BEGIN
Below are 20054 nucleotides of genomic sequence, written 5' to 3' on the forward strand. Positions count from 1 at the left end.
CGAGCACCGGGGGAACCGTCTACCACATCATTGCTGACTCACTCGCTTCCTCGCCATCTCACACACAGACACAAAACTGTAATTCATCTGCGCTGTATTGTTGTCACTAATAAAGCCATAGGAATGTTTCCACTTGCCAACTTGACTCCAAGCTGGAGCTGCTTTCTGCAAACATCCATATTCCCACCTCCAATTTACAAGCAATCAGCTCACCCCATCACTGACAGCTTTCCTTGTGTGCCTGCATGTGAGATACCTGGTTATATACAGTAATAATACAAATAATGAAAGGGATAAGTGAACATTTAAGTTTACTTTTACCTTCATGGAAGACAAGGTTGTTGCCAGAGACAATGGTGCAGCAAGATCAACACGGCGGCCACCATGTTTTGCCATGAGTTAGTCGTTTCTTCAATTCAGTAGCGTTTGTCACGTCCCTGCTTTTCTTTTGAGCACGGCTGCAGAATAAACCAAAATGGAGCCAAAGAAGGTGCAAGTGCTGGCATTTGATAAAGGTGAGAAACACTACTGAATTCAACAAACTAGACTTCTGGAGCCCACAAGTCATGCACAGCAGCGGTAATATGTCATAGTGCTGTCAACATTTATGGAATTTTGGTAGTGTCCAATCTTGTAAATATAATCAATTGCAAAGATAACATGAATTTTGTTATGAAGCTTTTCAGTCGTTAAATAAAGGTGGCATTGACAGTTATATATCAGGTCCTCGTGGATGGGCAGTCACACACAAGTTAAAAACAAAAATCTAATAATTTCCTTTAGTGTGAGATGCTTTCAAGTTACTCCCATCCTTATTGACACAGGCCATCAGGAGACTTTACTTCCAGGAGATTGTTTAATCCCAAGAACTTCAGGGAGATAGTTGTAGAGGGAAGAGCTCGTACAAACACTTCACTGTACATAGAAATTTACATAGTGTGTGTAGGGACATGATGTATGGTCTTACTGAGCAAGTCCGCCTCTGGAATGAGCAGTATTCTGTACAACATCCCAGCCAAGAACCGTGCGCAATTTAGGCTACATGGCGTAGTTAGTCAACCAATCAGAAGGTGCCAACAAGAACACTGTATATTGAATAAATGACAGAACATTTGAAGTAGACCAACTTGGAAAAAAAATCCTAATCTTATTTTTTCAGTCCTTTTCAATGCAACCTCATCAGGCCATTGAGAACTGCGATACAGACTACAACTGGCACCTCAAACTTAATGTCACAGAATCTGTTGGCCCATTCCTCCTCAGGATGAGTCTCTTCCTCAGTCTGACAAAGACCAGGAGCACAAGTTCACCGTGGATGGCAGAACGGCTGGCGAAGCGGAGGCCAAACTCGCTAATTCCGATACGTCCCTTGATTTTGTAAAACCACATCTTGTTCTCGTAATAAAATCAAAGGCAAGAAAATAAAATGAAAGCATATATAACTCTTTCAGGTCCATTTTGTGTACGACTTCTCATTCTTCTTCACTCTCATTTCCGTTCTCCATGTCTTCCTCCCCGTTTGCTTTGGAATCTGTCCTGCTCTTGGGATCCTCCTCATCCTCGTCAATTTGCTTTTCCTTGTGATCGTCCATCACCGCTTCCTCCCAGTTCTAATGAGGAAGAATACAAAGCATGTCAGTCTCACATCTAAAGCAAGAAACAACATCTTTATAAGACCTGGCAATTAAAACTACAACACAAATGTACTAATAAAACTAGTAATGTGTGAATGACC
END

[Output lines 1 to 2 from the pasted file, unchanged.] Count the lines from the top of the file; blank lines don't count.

Below are 20054 nucleotides of genomic sequence, written 5' to 3' on the forward strand. Positions count from 1 at the left end.
CGAGCACCGGGGGAACCGTCTACCACATCATTGCTGACTCACTCGCTTCCTCGCCATCTCACACACAGACACAAAACTGTAATTCATCTGCGCTGTATTGTTGTCACTAATAAAGCCATAGGAATGTTTCCACTTGCCAACTTGACTCCAAGCTGGAGCTGCTTTCTGCAAACATCCATATTCCCACCTCCAATTTACAAGCAATCAGCTCACCCCATCACTGACAGCTTTCCTTGTGTGCCTGCATGTGAGATACCTGGTTATATACAGTAATAATACAAATAATGAAAGGGATAAGTGAACATTTAAGTTTACTTTTACCTTCATGGAAGACAAGGTTGTTGCCAGAGACAATGGTGCAGCAAGATCAACACGGCGGCCACCATGTTTTGCCATGAGTTAGTCGTTTCTTCAATTCAGTAGCGTTTGTCACGTCCCTGCTTTTCTTTTGAGCACGGCTGCAGAATAAACCAAAATGGAGCCAAAGAAGGTGCAAGTGCTGGCATTTGATAAAGGTGAGAAACACTACTGAATTCAACAAACTAGACTTCTGGAGCCCACAAGTCATGCACAGCAGCGGTAATATGTCATAGTGCTGTCAACATTTATGGAATTTTGGTAGTGTCCAATCTTGTAAATATAATCAATTGCAAAGATAACATGAATTTTGTTATGAAGCTTTTCAGTCGTTAAATAAAGGTGGCATTGACAGTTATATATCAGGTCCTCGTGGATGGGCAGTCACACACAAGTTAAAAACAAAAATCTAATAATTTCCTTTAGTGTGAGATGCTTTCAAGTTACTCCCATCCTTATTGACACAGGCCATCAGGAGACTTTACTTCCAGGAGATTGTTTAATCCCAAGAACTTCAGGGAGATAGTTGTAGAGGGAAGAGCTCGTACAAACACTTCACTGTACATAGAAATTTACATAGTGTGTGTAGGGACATGATGTATGGTCTTACTGAGCAAGTCCGCCTCTGGAATGAGCAGTATTCTGTACAACATCCCAGCCAAGAACCGTGCGCAATTTAGGCTACATGGCGTAGTTAGTCAACCAATCAGAAGGTGCCAACAAGAACACTGTATATTGAATAAATGACAGAACATTTGAAGTAGACCAACTTGGAAAAAAAATCCTAATCTTATTTTTTCAGTCCTTTTCAATGCAACCTCATCAGGCCATTGAGAACTGCGATACAGACTACAACTGGCACCTCAAACTTAATGTCACAGAATCTGTTGGCCCATTCCTCCTCAGGATGAGTCTCTTCCTCAGTCTGACAAAGACCAGGAGCACAAGTTCACCGTGGATGGCAGAACGGCTGGCGAAGCGGAGGCCAAACTCGCTAATTCCGATACGTCCCTTGATTTTGTAAAACCACATCTTGTTCTCGTAATAAAATCAAAGGCAAGAAAATAAAATGAAAGCATATATAACTCTTTCAGGTCCATTTTGTGTACGACTTCTCATTCTTCTTCACTCTCATTTCCGTTCTCCATGTCTTCCTCCCCGTTTGCTTTGGAATCTGTCCTGCTCTTGGGATCCTCCTCATCCTCGTCAATTTGCTTTTCCTTGTGATCGTCCATCACCGCTTCCTCCCAGTTCTAATGAGGAAGAATACAAAGCATGTCAGTCTCACATCTAAAGCAAGAAACAACATCTTTATAAGACCTGGCAATTAAAACTACAACACAAATGTACTAATAAAACTAGTAATGTGTGAATGACC